Cristina Giacoma is a full professor of Zoology at Torino University in Italy, where she coordinates the international PhD program “Sustainable development and cooperation” involving the University of Antananarivo in Madagascar and the Italian Universities of Torino and Piemonte Orientale - She is also the president of the Italian zoological Society - Research areas: Conservation biology of Amphibians, Reptiles, Cetaceans and Primates, with focus on the impact of human activities on their welfare and survival. She coordinated many European cooperation projects in Madagascar and Comoros. At the moment she coordinates the “Research field station of Maromizaha in Madagascar” where she studies the potential of field stations in leading local conservation activities in one of the most critically endangered environments, the rainforest, together with promoting economic and social development by actively involving local communities. She published more than 200 scientific papers.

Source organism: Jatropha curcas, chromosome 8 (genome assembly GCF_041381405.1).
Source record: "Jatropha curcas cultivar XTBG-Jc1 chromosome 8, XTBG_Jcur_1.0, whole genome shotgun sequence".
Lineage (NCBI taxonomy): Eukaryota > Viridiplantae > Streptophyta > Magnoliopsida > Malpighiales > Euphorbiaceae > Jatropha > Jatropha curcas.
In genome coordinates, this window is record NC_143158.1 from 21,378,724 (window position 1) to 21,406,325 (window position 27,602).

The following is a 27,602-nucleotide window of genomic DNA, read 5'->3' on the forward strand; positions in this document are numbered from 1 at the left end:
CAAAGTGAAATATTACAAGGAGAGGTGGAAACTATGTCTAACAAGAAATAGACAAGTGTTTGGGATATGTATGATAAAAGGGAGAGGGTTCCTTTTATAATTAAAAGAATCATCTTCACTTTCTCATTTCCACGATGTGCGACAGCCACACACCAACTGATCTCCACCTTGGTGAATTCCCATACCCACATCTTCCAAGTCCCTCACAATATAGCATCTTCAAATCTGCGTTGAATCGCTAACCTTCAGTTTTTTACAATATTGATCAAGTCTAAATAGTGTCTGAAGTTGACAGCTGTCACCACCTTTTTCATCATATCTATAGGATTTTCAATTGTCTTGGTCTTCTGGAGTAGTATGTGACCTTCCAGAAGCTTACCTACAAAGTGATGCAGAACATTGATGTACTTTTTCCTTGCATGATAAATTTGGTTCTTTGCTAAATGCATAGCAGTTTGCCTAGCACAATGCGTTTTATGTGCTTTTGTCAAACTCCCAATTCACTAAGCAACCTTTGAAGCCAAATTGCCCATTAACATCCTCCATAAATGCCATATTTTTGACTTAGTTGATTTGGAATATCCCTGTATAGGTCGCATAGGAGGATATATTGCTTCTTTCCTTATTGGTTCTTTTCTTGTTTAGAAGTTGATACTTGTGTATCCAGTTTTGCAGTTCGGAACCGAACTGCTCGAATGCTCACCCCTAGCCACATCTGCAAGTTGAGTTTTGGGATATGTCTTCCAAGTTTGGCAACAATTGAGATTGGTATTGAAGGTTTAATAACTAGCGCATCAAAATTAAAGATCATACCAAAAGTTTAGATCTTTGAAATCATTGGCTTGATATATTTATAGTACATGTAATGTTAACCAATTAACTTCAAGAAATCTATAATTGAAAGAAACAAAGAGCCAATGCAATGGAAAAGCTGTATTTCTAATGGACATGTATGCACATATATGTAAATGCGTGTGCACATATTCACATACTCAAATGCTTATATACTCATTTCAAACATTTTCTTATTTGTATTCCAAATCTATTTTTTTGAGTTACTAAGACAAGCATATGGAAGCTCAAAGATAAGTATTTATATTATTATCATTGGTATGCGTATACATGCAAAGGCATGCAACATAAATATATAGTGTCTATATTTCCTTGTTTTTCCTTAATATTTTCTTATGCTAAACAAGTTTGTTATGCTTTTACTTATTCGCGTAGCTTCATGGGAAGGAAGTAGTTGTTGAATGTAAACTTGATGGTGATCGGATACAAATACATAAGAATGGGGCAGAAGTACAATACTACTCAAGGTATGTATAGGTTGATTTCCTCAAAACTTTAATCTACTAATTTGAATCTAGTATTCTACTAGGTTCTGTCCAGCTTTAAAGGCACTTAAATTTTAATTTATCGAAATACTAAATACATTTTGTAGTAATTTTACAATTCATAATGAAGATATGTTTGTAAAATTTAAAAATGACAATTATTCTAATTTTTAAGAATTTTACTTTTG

Department of Anthropology, Washington University in St. Louis, MO, USA

Giovanna Bonadonna is a primatologist specializing in behavioral ecology and conservation; her current research focuses on the effects of fragmentation and habitat degradation on the behavioral ecology, population genetics, and health of wild lemur populations in Madagascar. Giovanna Bonadonna's research uses a multidisciplinary approach that includes spatial and behavioral ecology, bioacoustics, and population genetics to address questions regarding primates' social and mating systems and provide data to plan conservation efforts. At Washington University, she is working with Drs. Krista Milich and Emily Wroblesky to study the behavior, ecology, genetic diversity, and health of critically endangered species of lemurs living in rainforests affected by different levels of fragmentation and ecological disturbance in eastern Madagascar. Dr. Bonadonna previous research work focused on the behavioral, social, and ecological factors regulating inter and intragroup dynamics of another critically endangered lemur: the indri. Because of her experience studying critically endangered species in one of the hottest spots for biodiversity, she is dedicated to conserving and protecting species that are disappearing mainly because of habitat loss.

Invited Speakers

Department of Anthropology, University Stony Brook, NY, USA